So why is it that so often, the answer for personalisation comes in the form of an off-the-peg solution - tried and tested in other places? This especially goes for the delivery of CPD.

Such an approach leads to this:

Above, I had fallen face first into the sno…

What's on your iPhone?

This post is going to be quite long! The iPhone has been around for a while now. I'm often asked which Apps are useful in education, so here's the post the answer those questions. I will give a summary of the most useful Apps, and bold up those that I consider essential.

I have to say, and I'm not exaggerating here, that the iPhone has transformed learning. I know this because it helps me:
organise myself, and
connect to other learners.As you can see from my previous post, I firmly have y feet on the ground when it comes to creating 1:1 access to the iPhone. However, I feel that there is a very strong argument for creating class sets of the device, especially in Geography field trips. Other smart phones may have the same functionality, however, I haven't gotten my hands on those yet! I can't comment on the power of these devices, and wold be interested in hearing from colleagues who have experience. In my view, budgets would be much better spent on investing in c…

Bittersweet Bett......

This is quite a long post. Skip to the end if you just want the main learning points!

What an epic Wednesday evening - Thursday! However, after some reflection, I have mixed feelings. The majisty and razamataz of BETT, while overwhelming, just hammered home the huge gap between what is available to learners and what learners are actually using. Of course, that statement has been molded by my own experiences (all we can ever do is speak from what we know). It is tempting to generalize. I'm angry and sad and optimistic all at the same time. How can there be such a gap? What is the point of lots of great gizmos? I feel like I am failing young people.

But, is it really all that bad? Over the time there, I went to four different events. What sturck me, is that the same messages were coming across. What seems to be lacking is some joined up thinking between them.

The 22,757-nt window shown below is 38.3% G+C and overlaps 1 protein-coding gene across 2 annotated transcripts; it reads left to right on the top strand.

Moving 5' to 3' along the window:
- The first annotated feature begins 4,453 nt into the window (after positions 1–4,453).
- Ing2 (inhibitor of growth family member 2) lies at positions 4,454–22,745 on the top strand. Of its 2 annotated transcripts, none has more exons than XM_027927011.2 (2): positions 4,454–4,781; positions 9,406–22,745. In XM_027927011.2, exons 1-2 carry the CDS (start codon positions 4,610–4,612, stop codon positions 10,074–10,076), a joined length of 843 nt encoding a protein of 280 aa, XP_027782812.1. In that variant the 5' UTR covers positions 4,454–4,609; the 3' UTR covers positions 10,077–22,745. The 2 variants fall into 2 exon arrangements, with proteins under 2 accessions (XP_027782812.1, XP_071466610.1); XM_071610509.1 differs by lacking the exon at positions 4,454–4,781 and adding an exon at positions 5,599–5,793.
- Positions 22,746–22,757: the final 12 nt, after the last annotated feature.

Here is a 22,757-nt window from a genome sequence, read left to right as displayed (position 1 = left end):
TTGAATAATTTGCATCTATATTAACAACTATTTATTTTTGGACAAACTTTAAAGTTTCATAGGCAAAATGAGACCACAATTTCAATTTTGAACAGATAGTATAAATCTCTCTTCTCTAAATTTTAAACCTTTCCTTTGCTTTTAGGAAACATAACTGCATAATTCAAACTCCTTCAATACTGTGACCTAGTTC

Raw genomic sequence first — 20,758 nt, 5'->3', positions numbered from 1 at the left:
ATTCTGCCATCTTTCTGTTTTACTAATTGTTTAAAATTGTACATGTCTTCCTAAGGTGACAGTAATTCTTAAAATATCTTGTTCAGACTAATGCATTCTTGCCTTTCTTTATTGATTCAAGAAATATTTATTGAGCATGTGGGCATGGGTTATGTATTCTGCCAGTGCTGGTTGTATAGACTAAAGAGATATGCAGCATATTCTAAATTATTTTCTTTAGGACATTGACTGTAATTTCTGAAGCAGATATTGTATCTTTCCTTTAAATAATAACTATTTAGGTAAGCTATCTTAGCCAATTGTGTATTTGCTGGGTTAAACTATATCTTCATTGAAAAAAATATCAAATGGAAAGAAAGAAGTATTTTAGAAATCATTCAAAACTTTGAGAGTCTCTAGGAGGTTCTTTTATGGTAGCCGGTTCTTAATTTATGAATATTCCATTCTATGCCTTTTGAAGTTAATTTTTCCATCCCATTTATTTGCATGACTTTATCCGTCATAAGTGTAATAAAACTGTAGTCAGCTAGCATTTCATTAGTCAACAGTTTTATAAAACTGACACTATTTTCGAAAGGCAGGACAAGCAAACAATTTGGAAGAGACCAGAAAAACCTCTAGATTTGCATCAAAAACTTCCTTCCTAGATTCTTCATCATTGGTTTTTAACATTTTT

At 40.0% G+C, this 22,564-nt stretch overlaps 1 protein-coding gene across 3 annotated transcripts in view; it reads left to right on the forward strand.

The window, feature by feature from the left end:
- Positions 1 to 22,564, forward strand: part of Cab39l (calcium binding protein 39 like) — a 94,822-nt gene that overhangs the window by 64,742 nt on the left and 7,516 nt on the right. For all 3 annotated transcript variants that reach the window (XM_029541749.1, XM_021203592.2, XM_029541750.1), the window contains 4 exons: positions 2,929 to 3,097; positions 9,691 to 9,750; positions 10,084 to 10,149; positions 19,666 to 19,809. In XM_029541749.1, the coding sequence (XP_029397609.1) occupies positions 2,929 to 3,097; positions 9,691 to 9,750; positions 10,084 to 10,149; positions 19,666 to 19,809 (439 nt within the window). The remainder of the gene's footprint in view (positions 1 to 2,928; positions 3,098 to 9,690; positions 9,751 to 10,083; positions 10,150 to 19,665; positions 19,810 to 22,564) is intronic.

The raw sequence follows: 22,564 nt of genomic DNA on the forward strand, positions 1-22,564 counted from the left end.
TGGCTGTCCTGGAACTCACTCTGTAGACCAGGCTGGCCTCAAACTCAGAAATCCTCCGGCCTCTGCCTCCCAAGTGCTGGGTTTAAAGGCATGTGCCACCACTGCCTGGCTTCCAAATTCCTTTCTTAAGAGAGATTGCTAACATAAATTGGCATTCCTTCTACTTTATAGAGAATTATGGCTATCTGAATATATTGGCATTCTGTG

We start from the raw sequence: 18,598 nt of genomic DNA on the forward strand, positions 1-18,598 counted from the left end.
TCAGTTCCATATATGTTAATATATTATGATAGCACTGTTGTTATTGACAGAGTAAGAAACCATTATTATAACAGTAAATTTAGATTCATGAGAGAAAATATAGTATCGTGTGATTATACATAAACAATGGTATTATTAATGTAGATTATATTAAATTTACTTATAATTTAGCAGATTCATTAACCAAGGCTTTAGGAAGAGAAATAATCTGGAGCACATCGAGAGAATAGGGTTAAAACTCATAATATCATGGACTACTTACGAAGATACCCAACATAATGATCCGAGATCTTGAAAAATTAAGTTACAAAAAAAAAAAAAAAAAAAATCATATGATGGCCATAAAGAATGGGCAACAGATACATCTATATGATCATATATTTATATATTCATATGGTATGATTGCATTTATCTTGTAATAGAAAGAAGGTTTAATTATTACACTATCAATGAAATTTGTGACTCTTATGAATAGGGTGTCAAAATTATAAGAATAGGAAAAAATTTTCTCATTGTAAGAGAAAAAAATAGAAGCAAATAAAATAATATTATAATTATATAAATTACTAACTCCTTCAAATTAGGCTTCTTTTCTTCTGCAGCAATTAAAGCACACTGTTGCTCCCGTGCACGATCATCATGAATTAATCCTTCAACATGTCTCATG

On Wednesday, I attended the TEDxOrenda event after the main exhibition had closed. This was an inspiring event. Th…

How can school grounds be used effectively to explore space?

A lot of the work that the department are doing at the moment involves the exploration of space. We believe that young people's understanding of space (a key concept in the Key Stage 3 National Curriculum) is underdeveloped. To further support this work, we were delighted to be awarded an Innovative Geography Teaching Grant by the Royal Geographical Society with IBG.

The project abstract reads:

Space may be the final frontier but it’s closer than you think. Do our students engage with and understand the spaces in which they live and learn? Are they able articulate how they feel and what they think about space? Do they feel constrained by the spaces around them, or do they feel empowered by it? This project aims to explore these questions. Drawing upon inspiration from a number of cutting edge projects, (mywalks, Urban Earth, Guerilla Geography, Mission Explore, the Big Art Project, 360 degree photography, Doorstep Geography) the project will draw together their strengths and, …

Urban Tweet Day

Yesterday was Urban Tweet Day. The tweets, from a number of countries can be seen here. Look out for news from Urban Earth. Below are some of the highlights from my urban walk yesterday.
No collection till 2004 http://twitpic.com/xd44j#utday


The imperial red of a post box stands proud and distinct from the monotonous White #utday

Urbanites head to the last bastion of civilisation: tea and cake ;) #utdayhttp://twitpic.com/xcwkf

Icecream weather? #utdayhttp://twitpic.com/xcwy7

Kit I couldn't do without #2

I decided to venture out on the bike today. A selection of photographs are embedded below.



Got me thinking, that I couldn't do without the follow gear when our riding in winter. This is the second post where I share the kit I love. Who was that saying gear freak? ;)
They are:

1. Berghaus Bladdered sack. Also graet for summer scrambles and climbs, it holds a nice 2 litre Platypus, spares, tools, wallet, keys and plasters!

2. Inov8 Flyrock trail running shoe. Again, great for summer on the hills. I favor these over clipless shoes as they are more vesatile.

3. Mammut Base Camp Pant. Great all round trousers.

4. Mammut Jacket - a freeby so forget the model number! Warm and toasty, although not as warm as a full down jacket. Keeps the wind out too.

5. Altura thermal cycling gloves. To keep my brake fingers nice and toasty!

Stereotype mapping

There are a number of items in my RSS reader that are just for fun. I've added another today thanks to a post on John Howarth's blog. He included an image from the Gaping Void site. On further investigation, I came acorss this image: